The day after I got back was the beginning of sport week in my school. It was opened with a parade. So I got back from Pru Kradung at about midnight and then got up at 5 to go to school and get my hair and makeup done for this parade I was walking in, with my very icky messed up leg. My job was to hold a banner with another Thai boy in Matium 3 or grade 9. He’s half Thai, half American and he defiantly looks pretty white. So it was two falongs holding this banner and a bunch of beautiful Thai girls all done up dancing behind us. We walked from the middle of the town to my school and then when the parade ended there was a party on the field at my school. I didn’t stay for that because my leg was killing me. The next week was sport week. The school is divided into four colors; pink, blue, orange and yellow. My class was pink. The first two days the four colors went up against each other in basketball, soccer, and volleyball. On the 3rd day the four colors made these stands and were judged on them. Our theme was the Pink Theater and was all about movies. Then we had a dance and cheerleading competition between the four colors. Pink won for cheerleading and we got cookies as our prize. The rest of the week we had no classes. The week after that we had “twin sport day” which was a soccer game between Nawpawa (my school) Peeat. This also began with a parade that my principal asked me to be in. So I got up early and went to school, but this time my friends from class were also in the parade so I met them at school and we all had our makeup done, but this time they didn’t tease my hair to death because I was going to wear a huge crown thing. We were supposed to be angels but Thai angels which are different from what you picture an angel would look like.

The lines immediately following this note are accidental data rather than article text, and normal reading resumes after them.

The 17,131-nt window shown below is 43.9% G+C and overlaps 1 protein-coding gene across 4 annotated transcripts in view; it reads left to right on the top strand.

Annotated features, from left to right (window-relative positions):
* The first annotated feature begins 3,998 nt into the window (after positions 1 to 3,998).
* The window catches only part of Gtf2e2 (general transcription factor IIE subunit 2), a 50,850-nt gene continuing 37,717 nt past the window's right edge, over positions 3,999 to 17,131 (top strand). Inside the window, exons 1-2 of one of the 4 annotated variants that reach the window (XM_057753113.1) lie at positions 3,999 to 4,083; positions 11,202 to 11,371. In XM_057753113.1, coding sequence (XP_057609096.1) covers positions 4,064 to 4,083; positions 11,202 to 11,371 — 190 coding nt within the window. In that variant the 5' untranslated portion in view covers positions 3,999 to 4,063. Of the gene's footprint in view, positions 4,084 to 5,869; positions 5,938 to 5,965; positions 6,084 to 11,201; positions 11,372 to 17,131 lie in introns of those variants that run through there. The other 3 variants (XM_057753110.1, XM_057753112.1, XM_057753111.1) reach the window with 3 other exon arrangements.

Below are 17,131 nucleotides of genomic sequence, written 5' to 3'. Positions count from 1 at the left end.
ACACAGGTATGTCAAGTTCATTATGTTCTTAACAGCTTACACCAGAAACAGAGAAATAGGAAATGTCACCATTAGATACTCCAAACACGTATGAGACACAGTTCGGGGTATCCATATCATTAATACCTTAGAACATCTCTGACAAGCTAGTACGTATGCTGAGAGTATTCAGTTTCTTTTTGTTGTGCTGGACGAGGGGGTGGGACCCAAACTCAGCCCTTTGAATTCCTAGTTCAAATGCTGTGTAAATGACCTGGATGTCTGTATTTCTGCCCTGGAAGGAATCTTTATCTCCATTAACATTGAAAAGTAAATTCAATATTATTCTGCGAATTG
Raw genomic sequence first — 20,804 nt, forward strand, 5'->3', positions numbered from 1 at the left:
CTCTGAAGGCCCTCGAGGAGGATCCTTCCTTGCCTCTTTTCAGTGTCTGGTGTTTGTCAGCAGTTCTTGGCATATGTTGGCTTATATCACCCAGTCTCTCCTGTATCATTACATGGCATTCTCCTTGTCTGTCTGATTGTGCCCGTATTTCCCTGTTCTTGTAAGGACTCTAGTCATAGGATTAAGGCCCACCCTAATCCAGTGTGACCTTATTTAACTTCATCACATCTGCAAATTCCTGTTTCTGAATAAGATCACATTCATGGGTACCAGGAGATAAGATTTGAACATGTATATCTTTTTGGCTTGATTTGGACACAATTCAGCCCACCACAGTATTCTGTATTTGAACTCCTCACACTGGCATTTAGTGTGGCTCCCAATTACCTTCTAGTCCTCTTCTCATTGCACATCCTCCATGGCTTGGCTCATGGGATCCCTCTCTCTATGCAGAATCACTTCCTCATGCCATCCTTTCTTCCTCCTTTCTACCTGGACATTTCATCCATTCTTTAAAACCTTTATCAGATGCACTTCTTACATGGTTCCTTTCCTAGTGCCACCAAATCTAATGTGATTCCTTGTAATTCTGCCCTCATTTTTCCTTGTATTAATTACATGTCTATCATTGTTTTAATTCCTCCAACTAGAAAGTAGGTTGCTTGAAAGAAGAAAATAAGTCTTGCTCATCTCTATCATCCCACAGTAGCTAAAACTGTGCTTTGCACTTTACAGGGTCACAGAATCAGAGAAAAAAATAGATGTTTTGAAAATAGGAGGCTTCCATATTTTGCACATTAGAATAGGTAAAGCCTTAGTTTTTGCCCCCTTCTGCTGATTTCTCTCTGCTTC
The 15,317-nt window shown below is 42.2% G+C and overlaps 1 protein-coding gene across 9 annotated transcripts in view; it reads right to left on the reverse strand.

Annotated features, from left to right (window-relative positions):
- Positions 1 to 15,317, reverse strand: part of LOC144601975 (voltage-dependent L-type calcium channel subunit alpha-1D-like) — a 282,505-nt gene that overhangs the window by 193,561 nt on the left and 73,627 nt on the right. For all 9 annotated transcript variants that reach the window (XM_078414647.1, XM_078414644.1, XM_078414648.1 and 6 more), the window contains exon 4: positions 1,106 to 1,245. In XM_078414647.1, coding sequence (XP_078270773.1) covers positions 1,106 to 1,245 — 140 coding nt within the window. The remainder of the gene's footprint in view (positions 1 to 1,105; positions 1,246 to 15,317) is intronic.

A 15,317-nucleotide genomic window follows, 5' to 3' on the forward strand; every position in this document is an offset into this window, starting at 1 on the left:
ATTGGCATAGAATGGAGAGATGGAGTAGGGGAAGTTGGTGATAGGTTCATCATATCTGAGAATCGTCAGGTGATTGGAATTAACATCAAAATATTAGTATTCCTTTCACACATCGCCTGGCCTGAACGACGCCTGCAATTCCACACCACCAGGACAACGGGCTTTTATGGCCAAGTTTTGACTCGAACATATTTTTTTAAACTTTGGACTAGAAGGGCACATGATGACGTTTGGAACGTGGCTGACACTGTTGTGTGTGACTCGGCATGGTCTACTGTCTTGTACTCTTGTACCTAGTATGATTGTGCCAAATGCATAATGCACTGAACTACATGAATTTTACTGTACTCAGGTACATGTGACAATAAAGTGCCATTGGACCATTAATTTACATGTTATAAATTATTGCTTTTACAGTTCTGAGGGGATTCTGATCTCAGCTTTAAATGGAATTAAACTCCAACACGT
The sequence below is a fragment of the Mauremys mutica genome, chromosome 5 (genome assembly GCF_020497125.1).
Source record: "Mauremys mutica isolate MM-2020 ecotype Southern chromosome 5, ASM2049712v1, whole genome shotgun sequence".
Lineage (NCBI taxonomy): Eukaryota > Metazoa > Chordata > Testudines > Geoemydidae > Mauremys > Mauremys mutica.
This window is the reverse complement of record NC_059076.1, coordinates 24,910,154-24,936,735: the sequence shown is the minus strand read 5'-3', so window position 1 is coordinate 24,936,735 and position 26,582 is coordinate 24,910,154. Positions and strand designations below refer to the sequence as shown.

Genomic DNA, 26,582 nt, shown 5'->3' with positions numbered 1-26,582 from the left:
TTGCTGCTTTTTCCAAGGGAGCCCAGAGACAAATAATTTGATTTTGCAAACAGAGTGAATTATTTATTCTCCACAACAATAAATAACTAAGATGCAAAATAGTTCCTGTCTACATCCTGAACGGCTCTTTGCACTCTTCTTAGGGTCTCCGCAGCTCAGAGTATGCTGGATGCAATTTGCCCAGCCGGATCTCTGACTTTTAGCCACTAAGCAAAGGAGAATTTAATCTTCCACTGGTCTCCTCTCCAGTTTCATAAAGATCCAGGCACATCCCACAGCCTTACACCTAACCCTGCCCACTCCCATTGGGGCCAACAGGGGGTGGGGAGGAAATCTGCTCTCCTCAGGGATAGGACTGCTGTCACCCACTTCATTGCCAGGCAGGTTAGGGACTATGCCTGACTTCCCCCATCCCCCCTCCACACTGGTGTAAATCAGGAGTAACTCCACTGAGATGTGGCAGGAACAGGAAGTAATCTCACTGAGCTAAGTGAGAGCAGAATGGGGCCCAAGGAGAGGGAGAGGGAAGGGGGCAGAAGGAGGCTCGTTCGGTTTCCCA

This time I got to sit on a float and I was on the right side of a Thai boy and on his right side was a lady boy dressed like me only she looked better. On the float behind us was the lady boy in my class. She was sitting in a paper lotus flower with her wig on and makeup done and she looked really cute. After the parade we got to go watch the end of the soccer game. Because the pink cheerleaders had won the week before they were the ones cheering at the game. Thai cheerleaders are very different than American ones. Thai cheerleaders have actual costumes instead of the little uniforms American cheerleaders have, and Thai cheerleaders instead of like “go team” have real dances that are supposed to be about the school. Another really different thing is how the audience cheers for the players. Like in America you would yell encouraging words or like a “wahoo” but here they scream. Like an axe murder is coming after you, that kind of scream. The first time I heard it I thought somebody was hurt or bleeding or something and then I understood and now it’s just funny. So this week was the first week I actually went to school and had a class in about a month.

It’s really weird to think Christmas is in five days. It isn’t cold here, it feels like Florida in September or October. And we didn’t have Halloween or Thanksgiving which are like things that lead up to Christmas so I can’t believe it’s really December and my birthday is next month and that means I’ve been here for more than 5 months. I think if I was in a Christian country I would feel more homesick. But I feel more like I’m having a year-long August. There are a lot of Christmas lights around but they have been up all year in front of shops and buildings, I guess Thai’s just think they look cool.

I see my 2nd host family all the time. My second mom stops by the shop a lot and sometimes brings my little brother and sister which is fun because they quiz me in Thai words and I quiz them in English. My counselor explained to me that I would change in January and spend two months with them, and then change to my 3rd mom and spend the last three months with her. I think the rotation is weird, to spend six months with one host and so little time with the other two. I think they did it like that because my next two hosts speak English and my current host doesn’t and they want me to improve as much as possible before changing into an English speaking family.